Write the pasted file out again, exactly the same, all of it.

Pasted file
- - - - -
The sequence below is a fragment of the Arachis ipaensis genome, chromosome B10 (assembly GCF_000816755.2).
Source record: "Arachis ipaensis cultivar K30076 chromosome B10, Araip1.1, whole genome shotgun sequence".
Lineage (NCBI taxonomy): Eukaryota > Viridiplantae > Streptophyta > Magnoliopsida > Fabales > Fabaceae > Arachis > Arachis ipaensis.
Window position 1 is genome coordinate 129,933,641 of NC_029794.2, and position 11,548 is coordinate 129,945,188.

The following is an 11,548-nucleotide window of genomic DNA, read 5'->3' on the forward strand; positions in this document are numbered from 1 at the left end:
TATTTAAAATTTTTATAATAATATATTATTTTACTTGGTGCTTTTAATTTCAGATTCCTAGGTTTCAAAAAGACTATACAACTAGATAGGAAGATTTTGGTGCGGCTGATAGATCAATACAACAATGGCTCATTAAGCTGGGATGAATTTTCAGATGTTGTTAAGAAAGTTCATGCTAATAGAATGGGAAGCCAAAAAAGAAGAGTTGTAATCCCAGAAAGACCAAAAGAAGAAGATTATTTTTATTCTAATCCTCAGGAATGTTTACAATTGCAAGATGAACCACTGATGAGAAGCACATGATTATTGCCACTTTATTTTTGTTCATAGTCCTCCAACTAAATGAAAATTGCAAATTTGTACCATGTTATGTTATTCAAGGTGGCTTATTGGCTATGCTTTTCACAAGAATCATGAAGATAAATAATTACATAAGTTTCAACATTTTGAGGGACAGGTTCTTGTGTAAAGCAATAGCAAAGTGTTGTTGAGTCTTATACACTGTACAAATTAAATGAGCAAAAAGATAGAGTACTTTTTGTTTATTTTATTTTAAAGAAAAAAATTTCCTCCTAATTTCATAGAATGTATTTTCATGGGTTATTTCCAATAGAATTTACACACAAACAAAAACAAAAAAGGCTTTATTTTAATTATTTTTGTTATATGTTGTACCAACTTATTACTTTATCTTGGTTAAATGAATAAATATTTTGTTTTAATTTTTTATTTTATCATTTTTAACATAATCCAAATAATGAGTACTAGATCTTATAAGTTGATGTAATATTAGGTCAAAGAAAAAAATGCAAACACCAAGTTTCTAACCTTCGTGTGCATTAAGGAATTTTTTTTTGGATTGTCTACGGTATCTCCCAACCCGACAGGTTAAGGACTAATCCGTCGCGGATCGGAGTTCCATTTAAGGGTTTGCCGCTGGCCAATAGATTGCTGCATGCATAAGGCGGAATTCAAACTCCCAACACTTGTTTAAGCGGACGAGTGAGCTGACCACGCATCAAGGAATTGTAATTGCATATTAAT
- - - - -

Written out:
The sequence below is a fragment of the Arachis ipaensis genome, chromosome B10 (assembly GCF_000816755.2).
Source record: "Arachis ipaensis cultivar K30076 chromosome B10, Araip1.1, whole genome shotgun sequence".
Lineage (NCBI taxonomy): Eukaryota > Viridiplantae > Streptophyta > Magnoliopsida > Fabales > Fabaceae > Arachis > Arachis ipaensis.
Window position 1 is genome coordinate 129,933,641 of NC_029794.2, and position 11,548 is coordinate 129,945,188.

The following is an 11,548-nucleotide window of genomic DNA, read 5'->3' on the forward strand; positions in this document are numbered from 1 at the left end:
TATTTAAAATTTTTATAATAATATATTATTTTACTTGGTGCTTTTAATTTCAGATTCCTAGGTTTCAAAAAGACTATACAACTAGATAGGAAGATTTTGGTGCGGCTGATAGATCAATACAACAATGGCTCATTAAGCTGGGATGAATTTTCAGATGTTGTTAAGAAAGTTCATGCTAATAGAATGGGAAGCCAAAAAAGAAGAGTTGTAATCCCAGAAAGACCAAAAGAAGAAGATTATTTTTATTCTAATCCTCAGGAATGTTTACAATTGCAAGATGAACCACTGATGAGAAGCACATGATTATTGCCACTTTATTTTTGTTCATAGTCCTCCAACTAAATGAAAATTGCAAATTTGTACCATGTTATGTTATTCAAGGTGGCTTATTGGCTATGCTTTTCACAAGAATCATGAAGATAAATAATTACATAAGTTTCAACATTTTGAGGGACAGGTTCTTGTGTAAAGCAATAGCAAAGTGTTGTTGAGTCTTATACACTGTACAAATTAAATGAGCAAAAAGATAGAGTACTTTTTGTTTATTTTATTTTAAAGAAAAAAATTTCCTCCTAATTTCATAGAATGTATTTTCATGGGTTATTTCCAATAGAATTTACACACAAACAAAAACAAAAAAGGCTTTATTTTAATTATTTTTGTTATATGTTGTACCAACTTATTACTTTATCTTGGTTAAATGAATAAATATTTTGTTTTAATTTTTTATTTTATCATTTTTAACATAATCCAAATAATGAGTACTAGATCTTATAAGTTGATGTAATATTAGGTCAAAGAAAAAAATGCAAACACCAAGTTTCTAACCTTCGTGTGCATTAAGGAATTTTTTTTTGGATTGTCTACGGTATCTCCCAACCCGACAGGTTAAGGACTAATCCGTCGCGGATCGGAGTTCCATTTAAGGGTTTGCCGCTGGCCAATAGATTGCTGCATGCATAAGGCGGAATTCAAACTCCCAACACTTGTTTAAGCGGACGAGTGAGCTGACCACGCATCAAGGAATTGTAATTGCATATTAAT